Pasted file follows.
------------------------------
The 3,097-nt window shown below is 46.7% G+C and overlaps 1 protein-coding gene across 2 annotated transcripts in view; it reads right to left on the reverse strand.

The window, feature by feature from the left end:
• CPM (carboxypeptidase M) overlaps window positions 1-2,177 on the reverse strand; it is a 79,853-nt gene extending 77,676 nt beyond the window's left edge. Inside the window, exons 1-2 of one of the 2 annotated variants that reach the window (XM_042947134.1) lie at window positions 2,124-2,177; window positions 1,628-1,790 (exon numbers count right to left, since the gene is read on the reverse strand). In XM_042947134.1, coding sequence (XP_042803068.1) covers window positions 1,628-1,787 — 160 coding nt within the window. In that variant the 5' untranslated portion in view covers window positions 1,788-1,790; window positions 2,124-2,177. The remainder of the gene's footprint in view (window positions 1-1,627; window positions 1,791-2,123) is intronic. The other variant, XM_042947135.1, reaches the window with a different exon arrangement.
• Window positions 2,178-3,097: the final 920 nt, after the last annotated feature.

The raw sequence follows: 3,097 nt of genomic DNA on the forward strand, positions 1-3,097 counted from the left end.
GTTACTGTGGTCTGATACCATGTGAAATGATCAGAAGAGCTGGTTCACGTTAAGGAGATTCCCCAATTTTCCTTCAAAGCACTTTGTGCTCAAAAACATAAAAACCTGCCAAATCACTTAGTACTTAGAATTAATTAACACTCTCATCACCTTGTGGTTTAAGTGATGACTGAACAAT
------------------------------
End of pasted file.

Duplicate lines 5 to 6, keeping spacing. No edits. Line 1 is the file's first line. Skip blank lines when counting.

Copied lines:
The raw sequence follows: 3,097 nt of genomic DNA on the forward strand, positions 1-3,097 counted from the left end.
GTTACTGTGGTCTGATACCATGTGAAATGATCAGAAGAGCTGGTTCACGTTAAGGAGATTCCCCAATTTTCCTTCAAAGCACTTTGTGCTCAAAAACATAAAAACCTGCCAAATCACTTAGTACTTAGAATTAATTAACACTCTCATCACCTTGTGGTTTAAGTGATGACTGAACAAT